The age-old question as to why diamonds are more expensive than water has perplexed economists for years. The fact that we need water to survive yet it costs less than diamonds, which has nothing to do with the survival of mankind, is very interesting. When talking about the Diamond-Water paradox, it is based on the premise of goods,' that consumption is related to well being which economists call utility. When it comes to the purchasing of goods or services it is explained that the bulk of what a consumer will buy or consume is their sense of total utility. This is associated with the supply and demand chain of TCO #3 and how the economic system evolves in TCO #1. We must first look at the choices that consumers make that reflect demand curves. When economists look at this issue they are looking at supply and demand, they have developed models in which to explain the behaviors of people and their households. These models are geared towards figuring out ones spending, working, and saving habits. It is assumed that each choice is made after careful consideration of the benefits and costs of their decision. The premises for these models is to find out what & how to produce products, this is modeled after the Traditional Economic System. Economists are concerned with exactly how much a person will pay for "goods" and that is considered marginal utility. All of this ties to the Diamond-Water Paradox because the demand for diamonds is high as is the price, with that the demand for water is also high but the cost is significantly lower. As the consumption of water increases it is valued less than the consumption of Diamonds. There is the old adage that, Diamonds are a Girls Best friend," with this being the cornerstone of the diamond market it makes this more valuable to consumers. Men tend to buy diamonds to makeup for mistakes and believe this will get them back into the good graces of their mate. The marginal value of diamonds vs. water is on a...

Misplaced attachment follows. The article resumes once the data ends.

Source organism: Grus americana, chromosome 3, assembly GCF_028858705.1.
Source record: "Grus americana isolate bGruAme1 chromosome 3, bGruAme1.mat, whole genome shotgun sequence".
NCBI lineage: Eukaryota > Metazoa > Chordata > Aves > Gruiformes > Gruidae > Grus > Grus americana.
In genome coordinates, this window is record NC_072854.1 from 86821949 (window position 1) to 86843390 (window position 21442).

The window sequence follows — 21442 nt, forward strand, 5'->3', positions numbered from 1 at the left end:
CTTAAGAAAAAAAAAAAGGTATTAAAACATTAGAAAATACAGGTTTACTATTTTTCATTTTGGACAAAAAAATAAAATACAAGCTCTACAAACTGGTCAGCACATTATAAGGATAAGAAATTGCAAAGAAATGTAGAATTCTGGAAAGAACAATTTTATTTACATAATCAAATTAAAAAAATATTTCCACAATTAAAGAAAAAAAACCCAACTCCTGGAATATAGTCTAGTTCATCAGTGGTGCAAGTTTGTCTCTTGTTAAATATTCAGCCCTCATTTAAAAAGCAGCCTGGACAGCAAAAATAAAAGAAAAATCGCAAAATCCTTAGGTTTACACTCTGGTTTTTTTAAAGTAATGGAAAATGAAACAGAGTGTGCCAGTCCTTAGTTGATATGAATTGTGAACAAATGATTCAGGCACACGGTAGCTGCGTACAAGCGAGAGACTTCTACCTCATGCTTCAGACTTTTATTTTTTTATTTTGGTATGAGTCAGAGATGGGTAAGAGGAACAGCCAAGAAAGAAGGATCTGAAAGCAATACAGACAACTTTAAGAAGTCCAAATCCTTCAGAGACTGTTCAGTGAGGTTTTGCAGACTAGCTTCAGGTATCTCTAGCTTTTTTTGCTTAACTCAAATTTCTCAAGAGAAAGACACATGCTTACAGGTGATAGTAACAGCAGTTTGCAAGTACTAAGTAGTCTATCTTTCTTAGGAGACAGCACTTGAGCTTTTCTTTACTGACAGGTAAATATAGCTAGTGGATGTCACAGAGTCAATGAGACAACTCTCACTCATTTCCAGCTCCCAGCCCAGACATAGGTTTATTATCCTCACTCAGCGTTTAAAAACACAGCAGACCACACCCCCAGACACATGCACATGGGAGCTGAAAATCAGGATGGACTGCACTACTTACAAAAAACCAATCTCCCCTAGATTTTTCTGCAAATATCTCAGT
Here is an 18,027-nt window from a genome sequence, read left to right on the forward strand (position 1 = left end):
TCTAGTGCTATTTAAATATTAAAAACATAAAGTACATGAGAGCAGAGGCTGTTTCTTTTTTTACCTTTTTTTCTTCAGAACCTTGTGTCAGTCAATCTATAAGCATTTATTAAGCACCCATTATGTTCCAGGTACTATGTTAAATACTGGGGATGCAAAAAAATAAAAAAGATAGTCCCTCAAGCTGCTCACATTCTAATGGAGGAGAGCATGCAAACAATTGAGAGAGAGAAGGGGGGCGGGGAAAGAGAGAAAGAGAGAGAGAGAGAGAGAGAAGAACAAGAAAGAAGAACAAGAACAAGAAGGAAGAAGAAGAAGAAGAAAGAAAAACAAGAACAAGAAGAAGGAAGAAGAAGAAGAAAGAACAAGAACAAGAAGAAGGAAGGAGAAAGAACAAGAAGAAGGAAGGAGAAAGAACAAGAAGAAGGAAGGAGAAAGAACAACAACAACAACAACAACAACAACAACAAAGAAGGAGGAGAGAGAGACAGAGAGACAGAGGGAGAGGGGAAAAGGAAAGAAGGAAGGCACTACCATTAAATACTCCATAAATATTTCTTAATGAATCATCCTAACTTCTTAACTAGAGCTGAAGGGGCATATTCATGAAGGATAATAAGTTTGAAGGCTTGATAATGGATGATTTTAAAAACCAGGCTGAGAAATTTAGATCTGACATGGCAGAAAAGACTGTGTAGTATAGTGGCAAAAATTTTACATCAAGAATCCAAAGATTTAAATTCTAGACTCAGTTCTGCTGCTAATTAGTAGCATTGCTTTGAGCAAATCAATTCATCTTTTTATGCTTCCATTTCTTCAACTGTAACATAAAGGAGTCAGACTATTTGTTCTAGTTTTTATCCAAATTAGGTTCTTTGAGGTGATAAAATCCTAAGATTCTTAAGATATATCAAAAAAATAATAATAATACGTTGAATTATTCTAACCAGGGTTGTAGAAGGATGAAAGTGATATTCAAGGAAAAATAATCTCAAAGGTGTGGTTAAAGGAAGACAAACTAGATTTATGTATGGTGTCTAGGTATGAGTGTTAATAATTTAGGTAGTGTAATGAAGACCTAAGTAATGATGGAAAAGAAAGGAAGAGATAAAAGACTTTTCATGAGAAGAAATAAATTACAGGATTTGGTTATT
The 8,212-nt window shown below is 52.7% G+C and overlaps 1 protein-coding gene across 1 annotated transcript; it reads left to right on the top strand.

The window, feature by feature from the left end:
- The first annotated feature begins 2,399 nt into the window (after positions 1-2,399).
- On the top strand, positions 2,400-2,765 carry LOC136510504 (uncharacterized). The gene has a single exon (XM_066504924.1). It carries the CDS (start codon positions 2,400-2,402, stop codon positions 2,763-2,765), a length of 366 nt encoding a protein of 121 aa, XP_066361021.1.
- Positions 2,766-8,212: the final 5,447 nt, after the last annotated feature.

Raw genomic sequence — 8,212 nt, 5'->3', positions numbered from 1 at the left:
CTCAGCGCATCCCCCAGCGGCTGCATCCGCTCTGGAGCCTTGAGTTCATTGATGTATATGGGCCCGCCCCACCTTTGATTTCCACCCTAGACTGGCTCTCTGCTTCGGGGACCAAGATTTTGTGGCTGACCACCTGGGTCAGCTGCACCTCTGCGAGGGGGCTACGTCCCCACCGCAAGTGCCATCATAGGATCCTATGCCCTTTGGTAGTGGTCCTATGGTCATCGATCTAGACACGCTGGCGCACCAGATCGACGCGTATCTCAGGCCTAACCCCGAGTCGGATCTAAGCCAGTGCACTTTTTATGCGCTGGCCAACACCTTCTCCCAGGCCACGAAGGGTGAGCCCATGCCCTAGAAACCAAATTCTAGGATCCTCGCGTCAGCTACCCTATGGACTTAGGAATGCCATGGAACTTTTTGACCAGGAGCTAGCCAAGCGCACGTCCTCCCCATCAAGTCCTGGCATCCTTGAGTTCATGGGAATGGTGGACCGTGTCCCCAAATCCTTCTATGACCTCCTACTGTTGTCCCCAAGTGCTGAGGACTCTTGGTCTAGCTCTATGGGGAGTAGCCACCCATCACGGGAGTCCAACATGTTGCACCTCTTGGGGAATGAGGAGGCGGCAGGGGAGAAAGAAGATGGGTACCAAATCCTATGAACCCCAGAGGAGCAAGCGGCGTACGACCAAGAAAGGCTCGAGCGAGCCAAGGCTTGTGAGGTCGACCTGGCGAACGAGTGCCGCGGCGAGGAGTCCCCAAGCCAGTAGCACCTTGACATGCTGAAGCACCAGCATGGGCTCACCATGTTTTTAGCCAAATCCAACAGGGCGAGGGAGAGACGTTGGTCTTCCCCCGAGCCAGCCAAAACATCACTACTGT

References: Lai, S. "Diamonds are Forever." The Filter^"the Liver on the web" July 2004. 5 Sept 2006 .
Stastny, M. "The Diamond-Water Paradox." Mahalanobis Online Feb. 2004. 5 Sept 2006 .
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